Trees . . . they are everywhere in Lambir Hills National Park (Lambir Park), not only are they in great number buts also in species count.
Let’s see . . . everybody knows there is a 52-hectare research plot somewhere within the Park. Well, in that small plot some scientists decided to make a census count and they found a staggering 1,173 tree species in 286 genera and 81 tree families! Talk about diversity, Lambir definitely tops the list as the richest forest in Malaysia!
Two major types of forest are found in Lambir Park, the mixed dipterocarp forest and the kerangas forest. Kerangas forest is mainly found near the north-eastern part of the Park around Bukit Lambir peaks, while the majority of forest in other parts of Lambir is covered by mixed dipterocarp forest.
For the past few months starting October 2009, something wonderful has been taking place in the mixed dipterocarp forest of Lambir Park: the dipterocarp trees have been producing and releasing enormous amounts of winged fruits onto the forest floor. This special event is called dipterocarp mast-fruiting.
A carpet of dipterocarp flowers on the trails.
During this period many species of dipterocarps come into flower almost simultaneously, followed by mast-fruiting for a period of several months. Unlike other tree families, dipterocarp mast-fruiting only occurs at irregular intervals of anything between 2 – 10 years, a phenomenon that is very unique to dipterocarp forests of South-East Asia.
The different types of winged fruit found on the forest floor of Lambir.
The only spot not covered by the winged fruits is pool.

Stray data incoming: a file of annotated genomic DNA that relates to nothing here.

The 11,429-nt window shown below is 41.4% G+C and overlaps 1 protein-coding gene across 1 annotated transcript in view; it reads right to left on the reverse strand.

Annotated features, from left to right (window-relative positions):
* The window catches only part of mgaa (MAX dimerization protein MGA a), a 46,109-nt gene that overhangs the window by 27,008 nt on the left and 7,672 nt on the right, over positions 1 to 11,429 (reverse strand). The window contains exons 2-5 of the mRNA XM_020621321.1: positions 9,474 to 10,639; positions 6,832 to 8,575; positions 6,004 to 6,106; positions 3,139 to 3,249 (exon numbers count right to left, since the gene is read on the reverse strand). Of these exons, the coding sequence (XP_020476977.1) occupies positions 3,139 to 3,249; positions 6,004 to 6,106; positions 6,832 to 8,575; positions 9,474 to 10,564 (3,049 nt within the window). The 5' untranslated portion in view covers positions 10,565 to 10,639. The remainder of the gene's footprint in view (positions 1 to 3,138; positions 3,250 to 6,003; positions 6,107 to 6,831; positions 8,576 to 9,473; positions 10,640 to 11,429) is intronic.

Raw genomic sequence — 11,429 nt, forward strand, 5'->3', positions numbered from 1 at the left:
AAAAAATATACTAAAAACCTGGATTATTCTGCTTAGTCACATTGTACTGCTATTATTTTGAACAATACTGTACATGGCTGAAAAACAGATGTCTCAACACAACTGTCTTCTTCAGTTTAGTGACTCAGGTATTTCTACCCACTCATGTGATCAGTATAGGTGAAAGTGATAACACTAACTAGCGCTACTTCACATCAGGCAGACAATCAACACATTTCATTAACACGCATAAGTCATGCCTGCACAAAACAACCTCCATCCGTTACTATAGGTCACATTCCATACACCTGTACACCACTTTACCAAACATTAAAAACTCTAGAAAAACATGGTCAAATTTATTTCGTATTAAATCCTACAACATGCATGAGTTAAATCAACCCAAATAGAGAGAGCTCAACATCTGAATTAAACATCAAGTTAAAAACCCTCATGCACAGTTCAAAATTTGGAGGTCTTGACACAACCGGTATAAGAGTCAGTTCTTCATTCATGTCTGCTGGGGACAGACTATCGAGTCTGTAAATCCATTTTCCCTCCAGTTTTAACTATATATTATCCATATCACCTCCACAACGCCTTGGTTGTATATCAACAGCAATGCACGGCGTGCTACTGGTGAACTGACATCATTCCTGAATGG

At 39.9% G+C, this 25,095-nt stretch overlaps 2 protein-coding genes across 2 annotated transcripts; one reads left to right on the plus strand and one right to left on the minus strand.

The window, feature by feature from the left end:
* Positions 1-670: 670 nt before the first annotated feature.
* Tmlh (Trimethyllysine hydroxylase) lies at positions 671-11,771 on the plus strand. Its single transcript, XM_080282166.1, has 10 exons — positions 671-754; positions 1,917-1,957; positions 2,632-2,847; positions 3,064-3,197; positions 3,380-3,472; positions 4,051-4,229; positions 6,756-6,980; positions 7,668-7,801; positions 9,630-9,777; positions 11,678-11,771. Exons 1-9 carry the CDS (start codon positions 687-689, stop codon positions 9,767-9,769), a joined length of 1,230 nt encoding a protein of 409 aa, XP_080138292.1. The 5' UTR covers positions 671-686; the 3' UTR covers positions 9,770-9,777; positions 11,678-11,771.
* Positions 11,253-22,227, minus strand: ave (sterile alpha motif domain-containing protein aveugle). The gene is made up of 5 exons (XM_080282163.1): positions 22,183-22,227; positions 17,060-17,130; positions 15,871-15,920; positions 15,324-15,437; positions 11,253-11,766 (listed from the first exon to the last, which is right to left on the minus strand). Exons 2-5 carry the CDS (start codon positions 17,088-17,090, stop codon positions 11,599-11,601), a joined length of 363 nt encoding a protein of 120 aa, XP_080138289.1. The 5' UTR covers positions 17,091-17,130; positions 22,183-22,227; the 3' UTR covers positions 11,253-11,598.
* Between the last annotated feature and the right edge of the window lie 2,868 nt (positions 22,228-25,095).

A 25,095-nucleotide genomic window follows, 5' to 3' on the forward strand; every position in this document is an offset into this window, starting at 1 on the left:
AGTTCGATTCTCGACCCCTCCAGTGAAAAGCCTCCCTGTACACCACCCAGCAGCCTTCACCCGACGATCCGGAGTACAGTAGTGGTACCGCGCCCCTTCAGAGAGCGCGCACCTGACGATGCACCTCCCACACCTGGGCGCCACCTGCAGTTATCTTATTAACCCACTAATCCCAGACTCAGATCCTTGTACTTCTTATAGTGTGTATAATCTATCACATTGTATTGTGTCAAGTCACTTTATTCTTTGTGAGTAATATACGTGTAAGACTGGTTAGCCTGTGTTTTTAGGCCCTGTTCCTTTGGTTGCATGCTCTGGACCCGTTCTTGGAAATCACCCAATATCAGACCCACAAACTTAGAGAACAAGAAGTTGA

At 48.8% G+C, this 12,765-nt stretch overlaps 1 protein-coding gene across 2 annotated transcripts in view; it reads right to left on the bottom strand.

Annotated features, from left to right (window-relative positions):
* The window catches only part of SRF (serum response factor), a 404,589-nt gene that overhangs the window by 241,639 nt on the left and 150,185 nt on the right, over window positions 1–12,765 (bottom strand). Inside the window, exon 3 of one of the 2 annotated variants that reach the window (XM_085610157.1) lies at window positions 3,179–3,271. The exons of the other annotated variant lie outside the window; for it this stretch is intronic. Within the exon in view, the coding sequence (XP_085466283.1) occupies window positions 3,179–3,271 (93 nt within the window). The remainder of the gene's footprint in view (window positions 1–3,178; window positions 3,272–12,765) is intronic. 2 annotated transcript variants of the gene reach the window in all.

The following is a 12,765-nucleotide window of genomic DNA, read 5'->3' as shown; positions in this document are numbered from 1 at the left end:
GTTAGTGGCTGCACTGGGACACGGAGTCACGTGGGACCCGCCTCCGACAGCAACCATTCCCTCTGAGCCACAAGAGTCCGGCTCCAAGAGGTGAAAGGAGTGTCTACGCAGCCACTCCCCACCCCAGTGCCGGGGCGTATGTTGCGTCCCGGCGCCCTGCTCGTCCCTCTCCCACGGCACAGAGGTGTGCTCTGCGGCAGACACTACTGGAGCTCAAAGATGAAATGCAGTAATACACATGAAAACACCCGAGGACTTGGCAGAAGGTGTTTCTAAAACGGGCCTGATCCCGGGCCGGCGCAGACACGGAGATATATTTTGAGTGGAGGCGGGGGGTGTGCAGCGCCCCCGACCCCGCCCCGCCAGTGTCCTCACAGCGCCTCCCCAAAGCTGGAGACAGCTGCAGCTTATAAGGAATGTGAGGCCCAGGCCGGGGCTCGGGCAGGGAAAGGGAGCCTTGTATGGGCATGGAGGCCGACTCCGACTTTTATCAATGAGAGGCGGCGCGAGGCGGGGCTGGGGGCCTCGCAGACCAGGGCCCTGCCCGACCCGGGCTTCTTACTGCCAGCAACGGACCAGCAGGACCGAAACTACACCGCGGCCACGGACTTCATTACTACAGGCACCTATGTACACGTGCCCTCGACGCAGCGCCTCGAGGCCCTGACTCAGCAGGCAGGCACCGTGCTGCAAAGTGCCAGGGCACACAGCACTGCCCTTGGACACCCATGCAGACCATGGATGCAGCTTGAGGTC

A few hypotheses have been proposed to explain this distinctive feature of dipterocarp forests, but the most widely accepted must be the predator-satiation theory which suggests that through synchronization of fruiting at around the same time by many dipterocarp species at irregular intervals of several years, it not only prevents the build-up of seed predator population, the heavy fruiting is also a means of defense to prevent seed predators from wiping out the whole crop of seeds, thus ensuring survival of some of the seeds to germinate and grow into seedlings.
A small group of MNS Miri Branch hikers who regularly visited the Park during weekends over the past four months saw first hand the chronological sequence of mass flowering and mast fruiting of several dipterocarp species along the trails they regularly walked.
Peter admiring the young seedlings taing their rightful places on the forest floor.
February month appears to be the height of the dipterocarp mast-fruiting, as the trails are literally covered with thousands of fallen dipterocarp winged fruits, and at some places it is so dense that walking on them makes quite treacherous as it is really slippery underfoot especially on a descend. It is also observed that many of the other plant species were busily producing bountiful fruits and seeds along side with dipterocarp trees. The forest has certainly never been seen so busy with all these reproductive activities!
Come and visit Lambir Hills National Park now and see for yourselves this special miracle before it is all over. You may not easily see it again in the next few years!
Write-up and photographs by Sara Wong.
Hazebroek, H. P., and Abang Morshidi, A. K. 2006. National Parks of Sarawak. Sabah: Natural History Publications (Borneo).
Sakai, S. 2002. General Flowering in Lowland Mixed Dipterocarp Forests of South-east Asia. Biological Journal of the Linnean Society 75(2): 233-247.